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Modeling Better Decisions
Continued

The Benefit of Using Raster Data

Land scoring for many LESA implementations is based on property parcel boundaries and calculated either by hand or by using an electronic spreadsheet. Either method takes time and does not necessarily value the landscape as a whole but instead values individual portions of that landscape.

In some cases, GIS-based farmland preservation rating frameworks have been implemented using property parcels and ancillary data. When using a LESA approach for land preservation prioritization and only some parcels are scored, high-scoring parcels may not be the most desirable areas for preservation because better candidates may not have been considered. In addition, digital information on land parcels may not be freely and/or readily available, and in most areas of the country, this information is likely to change over time.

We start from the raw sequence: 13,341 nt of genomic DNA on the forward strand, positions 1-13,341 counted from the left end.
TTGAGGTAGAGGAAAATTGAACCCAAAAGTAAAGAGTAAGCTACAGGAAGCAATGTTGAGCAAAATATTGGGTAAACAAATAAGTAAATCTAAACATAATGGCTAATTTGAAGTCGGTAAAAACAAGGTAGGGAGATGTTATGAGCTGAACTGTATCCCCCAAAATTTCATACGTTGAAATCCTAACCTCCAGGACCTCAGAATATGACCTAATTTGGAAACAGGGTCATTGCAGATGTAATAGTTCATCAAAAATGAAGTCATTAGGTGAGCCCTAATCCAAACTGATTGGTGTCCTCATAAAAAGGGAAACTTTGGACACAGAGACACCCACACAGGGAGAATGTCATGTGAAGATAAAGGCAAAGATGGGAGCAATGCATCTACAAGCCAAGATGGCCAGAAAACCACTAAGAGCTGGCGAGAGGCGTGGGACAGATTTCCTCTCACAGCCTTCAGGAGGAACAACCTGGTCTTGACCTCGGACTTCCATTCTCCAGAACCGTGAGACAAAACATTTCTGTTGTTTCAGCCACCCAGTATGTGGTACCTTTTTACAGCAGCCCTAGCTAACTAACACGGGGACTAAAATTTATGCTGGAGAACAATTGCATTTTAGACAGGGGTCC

Therefore, communities that depend on parcel data may be limited when implementing a GIS-based LESA. Conceptualizing the landscape as a continuous value surface lends itself to use of the raster data model as well as identifying relative landscape value more completely. A similar approach was used more than two decades ago by T. H. Lee Williams (1985) but was limited because of data and computing power.

Using ModelBuilder